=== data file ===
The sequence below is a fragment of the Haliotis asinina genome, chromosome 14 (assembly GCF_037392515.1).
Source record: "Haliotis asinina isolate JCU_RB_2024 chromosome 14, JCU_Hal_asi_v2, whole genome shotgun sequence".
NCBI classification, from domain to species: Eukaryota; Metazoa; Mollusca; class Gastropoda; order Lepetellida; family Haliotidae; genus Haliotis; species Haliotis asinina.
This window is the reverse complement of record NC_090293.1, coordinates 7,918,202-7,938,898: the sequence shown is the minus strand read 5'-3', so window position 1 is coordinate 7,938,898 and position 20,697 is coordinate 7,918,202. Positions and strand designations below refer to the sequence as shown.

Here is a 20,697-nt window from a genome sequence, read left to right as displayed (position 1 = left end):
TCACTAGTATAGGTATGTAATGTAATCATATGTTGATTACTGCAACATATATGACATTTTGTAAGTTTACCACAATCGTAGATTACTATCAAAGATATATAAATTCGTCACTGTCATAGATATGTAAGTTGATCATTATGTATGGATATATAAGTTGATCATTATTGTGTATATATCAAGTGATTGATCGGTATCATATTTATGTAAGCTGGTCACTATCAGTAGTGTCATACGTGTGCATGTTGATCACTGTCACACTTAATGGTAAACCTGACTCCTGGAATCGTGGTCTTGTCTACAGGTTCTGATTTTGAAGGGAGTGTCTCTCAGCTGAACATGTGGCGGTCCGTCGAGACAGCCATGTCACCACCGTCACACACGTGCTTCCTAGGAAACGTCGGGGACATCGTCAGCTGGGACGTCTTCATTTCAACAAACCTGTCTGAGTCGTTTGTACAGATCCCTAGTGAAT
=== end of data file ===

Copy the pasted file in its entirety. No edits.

The sequence below is a fragment of the Haliotis asinina genome, chromosome 14 (assembly GCF_037392515.1).
Source record: "Haliotis asinina isolate JCU_RB_2024 chromosome 14, JCU_Hal_asi_v2, whole genome shotgun sequence".
NCBI classification, from domain to species: Eukaryota; Metazoa; Mollusca; class Gastropoda; order Lepetellida; family Haliotidae; genus Haliotis; species Haliotis asinina.
This window is the reverse complement of record NC_090293.1, coordinates 7,918,202-7,938,898: the sequence shown is the minus strand read 5'-3', so window position 1 is coordinate 7,938,898 and position 20,697 is coordinate 7,918,202. Positions and strand designations below refer to the sequence as shown.

Here is a 20,697-nt window from a genome sequence, read left to right as displayed (position 1 = left end):
TCACTAGTATAGGTATGTAATGTAATCATATGTTGATTACTGCAACATATATGACATTTTGTAAGTTTACCACAATCGTAGATTACTATCAAAGATATATAAATTCGTCACTGTCATAGATATGTAAGTTGATCATTATGTATGGATATATAAGTTGATCATTATTGTGTATATATCAAGTGATTGATCGGTATCATATTTATGTAAGCTGGTCACTATCAGTAGTGTCATACGTGTGCATGTTGATCACTGTCACACTTAATGGTAAACCTGACTCCTGGAATCGTGGTCTTGTCTACAGGTTCTGATTTTGAAGGGAGTGTCTCTCAGCTGAACATGTGGCGGTCCGTCGAGACAGCCATGTCACCACCGTCACACACGTGCTTCCTAGGAAACGTCGGGGACATCGTCAGCTGGGACGTCTTCATTTCAACAAACCTGTCTGAGTCGTTTGTACAGATCCCTAGTGAAT